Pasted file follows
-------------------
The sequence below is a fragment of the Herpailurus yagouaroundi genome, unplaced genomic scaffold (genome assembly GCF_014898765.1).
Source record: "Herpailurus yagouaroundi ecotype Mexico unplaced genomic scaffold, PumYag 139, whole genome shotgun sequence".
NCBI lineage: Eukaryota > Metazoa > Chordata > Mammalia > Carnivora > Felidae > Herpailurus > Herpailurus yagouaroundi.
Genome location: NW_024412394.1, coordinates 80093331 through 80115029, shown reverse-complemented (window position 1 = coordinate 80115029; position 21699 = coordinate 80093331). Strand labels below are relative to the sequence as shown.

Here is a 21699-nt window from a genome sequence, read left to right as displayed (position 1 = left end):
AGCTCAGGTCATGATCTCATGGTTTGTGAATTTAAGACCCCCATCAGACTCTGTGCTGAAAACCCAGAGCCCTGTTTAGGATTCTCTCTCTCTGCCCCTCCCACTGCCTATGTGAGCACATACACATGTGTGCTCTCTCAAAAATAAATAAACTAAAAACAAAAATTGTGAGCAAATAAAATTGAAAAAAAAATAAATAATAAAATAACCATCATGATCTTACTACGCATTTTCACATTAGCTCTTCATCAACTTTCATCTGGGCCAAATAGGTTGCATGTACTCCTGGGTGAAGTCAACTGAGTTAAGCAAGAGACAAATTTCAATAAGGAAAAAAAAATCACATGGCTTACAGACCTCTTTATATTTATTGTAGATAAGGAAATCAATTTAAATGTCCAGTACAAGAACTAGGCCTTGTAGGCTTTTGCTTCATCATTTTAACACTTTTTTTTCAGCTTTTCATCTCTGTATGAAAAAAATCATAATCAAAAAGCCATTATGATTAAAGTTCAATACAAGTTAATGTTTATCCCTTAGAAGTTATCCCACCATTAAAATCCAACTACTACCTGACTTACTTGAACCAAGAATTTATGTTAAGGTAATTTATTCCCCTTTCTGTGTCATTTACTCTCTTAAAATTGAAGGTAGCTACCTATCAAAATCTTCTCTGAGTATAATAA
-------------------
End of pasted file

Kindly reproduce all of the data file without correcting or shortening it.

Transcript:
The sequence below is a fragment of the Herpailurus yagouaroundi genome, unplaced genomic scaffold (genome assembly GCF_014898765.1).
Source record: "Herpailurus yagouaroundi ecotype Mexico unplaced genomic scaffold, PumYag 139, whole genome shotgun sequence".
NCBI lineage: Eukaryota > Metazoa > Chordata > Mammalia > Carnivora > Felidae > Herpailurus > Herpailurus yagouaroundi.
Genome location: NW_024412394.1, coordinates 80093331 through 80115029, shown reverse-complemented (window position 1 = coordinate 80115029; position 21699 = coordinate 80093331). Strand labels below are relative to the sequence as shown.

Here is a 21699-nt window from a genome sequence, read left to right as displayed (position 1 = left end):
AGCTCAGGTCATGATCTCATGGTTTGTGAATTTAAGACCCCCATCAGACTCTGTGCTGAAAACCCAGAGCCCTGTTTAGGATTCTCTCTCTCTGCCCCTCCCACTGCCTATGTGAGCACATACACATGTGTGCTCTCTCAAAAATAAATAAACTAAAAACAAAAATTGTGAGCAAATAAAATTGAAAAAAAAATAAATAATAAAATAACCATCATGATCTTACTACGCATTTTCACATTAGCTCTTCATCAACTTTCATCTGGGCCAAATAGGTTGCATGTACTCCTGGGTGAAGTCAACTGAGTTAAGCAAGAGACAAATTTCAATAAGGAAAAAAAAATCACATGGCTTACAGACCTCTTTATATTTATTGTAGATAAGGAAATCAATTTAAATGTCCAGTACAAGAACTAGGCCTTGTAGGCTTTTGCTTCATCATTTTAACACTTTTTTTTCAGCTTTTCATCTCTGTATGAAAAAAATCATAATCAAAAAGCCATTATGATTAAAGTTCAATACAAGTTAATGTTTATCCCTTAGAAGTTATCCCACCATTAAAATCCAACTACTACCTGACTTACTTGAACCAAGAATTTATGTTAAGGTAATTTATTCCCCTTTCTGTGTCATTTACTCTCTTAAAATTGAAGGTAGCTACCTATCAAAATCTTCTCTGAGTATAATAA